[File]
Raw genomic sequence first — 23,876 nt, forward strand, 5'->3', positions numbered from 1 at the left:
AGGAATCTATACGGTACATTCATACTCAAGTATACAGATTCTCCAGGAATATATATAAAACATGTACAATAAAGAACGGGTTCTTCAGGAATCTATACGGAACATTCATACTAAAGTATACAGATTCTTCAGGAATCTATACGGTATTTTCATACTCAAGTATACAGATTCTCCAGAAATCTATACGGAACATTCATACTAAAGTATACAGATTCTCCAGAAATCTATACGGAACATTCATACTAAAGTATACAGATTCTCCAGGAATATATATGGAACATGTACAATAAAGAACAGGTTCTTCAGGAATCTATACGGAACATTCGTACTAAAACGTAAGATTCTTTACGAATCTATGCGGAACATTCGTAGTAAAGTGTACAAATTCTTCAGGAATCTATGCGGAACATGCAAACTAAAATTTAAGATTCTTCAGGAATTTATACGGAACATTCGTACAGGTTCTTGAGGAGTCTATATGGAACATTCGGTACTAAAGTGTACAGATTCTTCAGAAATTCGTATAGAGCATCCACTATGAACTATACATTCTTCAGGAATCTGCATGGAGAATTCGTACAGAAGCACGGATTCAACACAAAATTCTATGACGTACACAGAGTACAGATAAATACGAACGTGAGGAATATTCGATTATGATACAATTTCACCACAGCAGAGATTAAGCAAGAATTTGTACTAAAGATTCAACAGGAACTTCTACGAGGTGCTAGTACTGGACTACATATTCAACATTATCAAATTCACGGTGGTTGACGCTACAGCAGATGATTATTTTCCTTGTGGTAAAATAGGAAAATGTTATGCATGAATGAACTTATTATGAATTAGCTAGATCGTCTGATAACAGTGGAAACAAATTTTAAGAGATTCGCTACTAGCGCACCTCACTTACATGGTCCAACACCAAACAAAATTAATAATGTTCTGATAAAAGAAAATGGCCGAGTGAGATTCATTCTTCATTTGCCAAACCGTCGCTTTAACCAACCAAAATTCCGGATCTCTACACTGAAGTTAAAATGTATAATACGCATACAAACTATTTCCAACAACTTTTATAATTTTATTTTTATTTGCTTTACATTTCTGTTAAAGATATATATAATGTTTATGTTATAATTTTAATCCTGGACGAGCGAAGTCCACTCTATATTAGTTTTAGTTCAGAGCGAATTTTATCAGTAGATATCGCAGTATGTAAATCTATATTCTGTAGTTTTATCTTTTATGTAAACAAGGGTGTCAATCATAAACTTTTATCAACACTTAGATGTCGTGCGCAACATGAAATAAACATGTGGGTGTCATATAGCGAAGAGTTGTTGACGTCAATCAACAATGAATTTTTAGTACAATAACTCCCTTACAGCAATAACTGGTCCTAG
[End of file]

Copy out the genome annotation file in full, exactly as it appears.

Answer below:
Raw genomic sequence first — 23,876 nt, forward strand, 5'->3', positions numbered from 1 at the left:
AGGAATCTATACGGTACATTCATACTCAAGTATACAGATTCTCCAGGAATATATATAAAACATGTACAATAAAGAACGGGTTCTTCAGGAATCTATACGGAACATTCATACTAAAGTATACAGATTCTTCAGGAATCTATACGGTATTTTCATACTCAAGTATACAGATTCTCCAGAAATCTATACGGAACATTCATACTAAAGTATACAGATTCTCCAGAAATCTATACGGAACATTCATACTAAAGTATACAGATTCTCCAGGAATATATATGGAACATGTACAATAAAGAACAGGTTCTTCAGGAATCTATACGGAACATTCGTACTAAAACGTAAGATTCTTTACGAATCTATGCGGAACATTCGTAGTAAAGTGTACAAATTCTTCAGGAATCTATGCGGAACATGCAAACTAAAATTTAAGATTCTTCAGGAATTTATACGGAACATTCGTACAGGTTCTTGAGGAGTCTATATGGAACATTCGGTACTAAAGTGTACAGATTCTTCAGAAATTCGTATAGAGCATCCACTATGAACTATACATTCTTCAGGAATCTGCATGGAGAATTCGTACAGAAGCACGGATTCAACACAAAATTCTATGACGTACACAGAGTACAGATAAATACGAACGTGAGGAATATTCGATTATGATACAATTTCACCACAGCAGAGATTAAGCAAGAATTTGTACTAAAGATTCAACAGGAACTTCTACGAGGTGCTAGTACTGGACTACATATTCAACATTATCAAATTCACGGTGGTTGACGCTACAGCAGATGATTATTTTCCTTGTGGTAAAATAGGAAAATGTTATGCATGAATGAACTTATTATGAATTAGCTAGATCGTCTGATAACAGTGGAAACAAATTTTAAGAGATTCGCTACTAGCGCACCTCACTTACATGGTCCAACACCAAACAAAATTAATAATGTTCTGATAAAAGAAAATGGCCGAGTGAGATTCATTCTTCATTTGCCAAACCGTCGCTTTAACCAACCAAAATTCCGGATCTCTACACTGAAGTTAAAATGTATAATACGCATACAAACTATTTCCAACAACTTTTATAATTTTATTTTTATTTGCTTTACATTTCTGTTAAAGATATATATAATGTTTATGTTATAATTTTAATCCTGGACGAGCGAAGTCCACTCTATATTAGTTTTAGTTCAGAGCGAATTTTATCAGTAGATATCGCAGTATGTAAATCTATATTCTGTAGTTTTATCTTTTATGTAAACAAGGGTGTCAATCATAAACTTTTATCAACACTTAGATGTCGTGCGCAACATGAAATAAACATGTGGGTGTCATATAGCGAAGAGTTGTTGACGTCAATCAACAATGAATTTTTAGTACAATAACTCCCTTACAGCAATAACTGGTCCTAG